Microsoft Windows Defender is perhaps the best free antispyware application we looked at this year, but it's lacking when compared to brand-name antivirus-plus-antispyware solutions. We also disagree with Microsoft's aggressive need to verify our Windows license (not once but twice) before allowing us the opportunity to download and install Windows Defender. Given it's a free app, we would prefer that Microsoft see the larger picture and have all desktops clean of malicious spyware, regardless of their Windows status. Once Windows Defender is installed, it's not bad, though it could be better. Advanced users will appreciate the granularity in its controls. We fault Windows Defender only for being too lenient with some adware and spyware, labeling most every item we tested as low threats, an opinion not shared by other vendors.
Although Windows Defender is free, you cannot simply download and run the product. As mentioned, if you haven't already done so, you must first download and install the Windows Verification tool on your desktop, then you must validate that you are in fact running a licensed version of Windows. Only then may you download Windows Defender. Guess what? Microsoft then asks you again to validate your copy of Microsoft Windows before continuing with the Windows Defender wizard. If you follow the default settings in the installation wizard you are automatically signed up for Microsoft SpyNet, Microsoft's in house database of spyware seen in the wild. If you do not want any information transmitted back to Microsoft, choose the Install Definition Updates Only option instead. You will also need to agree to a supplemental license agreement (one that goes beyond what you agreed to when you installed your genuine version of Windows XP SP2 or Windows Vista). And there you have it. It's like getting frisked (twice) as you walk into the post office; Microsoft makes the process of downloading and installing unpleasant for such a pithy application.
The final release of Windows Defender didn't wow us with its design. The interface looks as though some coder realized they needed a front end to go with the program and slapped together some buttons, a dropdown menu, and a few other goodies. More advanced users won't care; the interface is clean and relatively well-organized. But there's a lot of unused white space and small type.
The final version of Windows Defender includes, among other changes from the beta, support for Windows XP SP2 x64 editions. There's also an enhanced scanning engine, a new interface, and protection for non-administrator users on your system. As for specific features, advanced users will appreciate these more than the casual user.
The Windows Defender History feature acts like HijackThis, logging changes made to the system registry. The difference is that HiJackThis provides a snapshot; Windows Defender provides a running log of all system changes. The Tools page is Defender's catch-all page. Under Options, you'll find automatic scanning, default actions, real-time protection options, advanced options, and administrator options. Most users will not need to change these settings. There's also an option to join or leave SpyNet. As a member, quarantine lists will be sent to SpyNet for processing, alerting Microsoft to new outbreaks and new spyware.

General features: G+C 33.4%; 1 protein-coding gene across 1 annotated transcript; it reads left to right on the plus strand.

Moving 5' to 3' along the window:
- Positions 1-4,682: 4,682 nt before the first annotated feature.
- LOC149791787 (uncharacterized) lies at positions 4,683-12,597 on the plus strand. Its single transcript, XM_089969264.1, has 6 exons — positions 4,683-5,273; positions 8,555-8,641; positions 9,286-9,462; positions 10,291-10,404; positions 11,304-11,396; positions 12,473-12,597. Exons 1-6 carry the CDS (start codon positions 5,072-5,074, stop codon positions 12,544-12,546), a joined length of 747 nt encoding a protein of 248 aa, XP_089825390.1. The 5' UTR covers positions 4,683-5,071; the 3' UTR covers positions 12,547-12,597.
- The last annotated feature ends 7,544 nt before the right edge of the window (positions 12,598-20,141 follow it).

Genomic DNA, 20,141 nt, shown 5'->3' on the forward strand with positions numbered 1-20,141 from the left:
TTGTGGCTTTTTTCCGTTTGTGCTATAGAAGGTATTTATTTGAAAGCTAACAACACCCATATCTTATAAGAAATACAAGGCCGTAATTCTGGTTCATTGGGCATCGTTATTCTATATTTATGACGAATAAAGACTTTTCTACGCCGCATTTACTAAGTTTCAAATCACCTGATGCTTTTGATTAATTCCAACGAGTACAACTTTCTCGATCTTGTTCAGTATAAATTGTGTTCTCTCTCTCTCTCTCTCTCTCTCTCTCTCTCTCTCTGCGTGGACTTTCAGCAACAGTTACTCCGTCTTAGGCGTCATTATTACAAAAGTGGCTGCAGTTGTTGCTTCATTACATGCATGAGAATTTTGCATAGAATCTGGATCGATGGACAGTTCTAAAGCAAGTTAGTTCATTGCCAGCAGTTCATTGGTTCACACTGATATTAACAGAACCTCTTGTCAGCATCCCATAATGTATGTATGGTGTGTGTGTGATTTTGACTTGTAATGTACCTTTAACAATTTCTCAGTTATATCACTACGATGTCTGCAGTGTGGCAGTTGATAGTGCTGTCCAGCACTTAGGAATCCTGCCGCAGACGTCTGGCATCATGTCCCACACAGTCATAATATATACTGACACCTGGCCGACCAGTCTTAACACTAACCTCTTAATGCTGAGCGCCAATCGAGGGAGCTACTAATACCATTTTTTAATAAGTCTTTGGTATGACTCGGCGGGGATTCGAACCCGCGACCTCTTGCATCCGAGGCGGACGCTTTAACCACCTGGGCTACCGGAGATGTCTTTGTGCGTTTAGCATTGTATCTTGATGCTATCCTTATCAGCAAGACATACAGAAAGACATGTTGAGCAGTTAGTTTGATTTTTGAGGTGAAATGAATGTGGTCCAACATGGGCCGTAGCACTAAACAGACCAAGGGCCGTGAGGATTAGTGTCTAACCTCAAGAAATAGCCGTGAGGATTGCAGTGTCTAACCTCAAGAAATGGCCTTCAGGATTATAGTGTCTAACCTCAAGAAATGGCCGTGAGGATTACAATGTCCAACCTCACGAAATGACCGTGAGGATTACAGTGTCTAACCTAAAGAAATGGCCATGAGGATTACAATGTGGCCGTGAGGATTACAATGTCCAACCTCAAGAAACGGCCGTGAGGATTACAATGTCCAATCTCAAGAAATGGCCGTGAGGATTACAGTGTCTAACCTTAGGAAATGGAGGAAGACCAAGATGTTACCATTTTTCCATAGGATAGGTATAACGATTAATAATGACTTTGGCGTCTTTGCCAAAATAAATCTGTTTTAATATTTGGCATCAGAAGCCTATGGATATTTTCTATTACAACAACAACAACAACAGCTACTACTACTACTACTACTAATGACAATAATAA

Software Explorer is also a cool tool, allowing you to look at startup programs, currently running programs, network connected programs, and Winsock service providers. Reviewing these lists is another way to check against rogue applications running on your desktop. Many name programs are automatically listed as "permitted," but we found several Google products, such as Picasa, marked "not yet classified."
Windows Defender is fast at scanning, but we found it always removed all the traces of sample spyware in our tests. Overall, Windows Defender is neither excellent nor seriously deficient. In exclusive testing by CNET Labs, Windows Defender's active shields identified and blocked seven out of eight spyware samples we attempted to install, missing only one generic Trojan, Compare-prices.zip. For scanning and removing existing spyware samples, Windows Defender faired worse, catching and removing only half. As for the removal itself, in half the cases Windows Defender left some spyware residue behind, creating the possibility that some of the sample spyware could reinstall itself.
Windows Defender includes two free support incidents, except Microsoft qualifies it by adding "examples of valid support scenarios are installation, configuration, definition update, detection, and removal errors." After the first two, Microsoft will charge $35 per incident. Microsoft does host several free user forums around its Windows Defender product.
It's hard to knock a free product that works and gives you some technical support. We only wish that Microsoft would be more aggressive with its threat ratings and actually remove items that other vendors agree could pose a danger. Now that the Anti-Spyware Coalition has agreed upon best practices, perhaps Microsoft will improve its test results next year.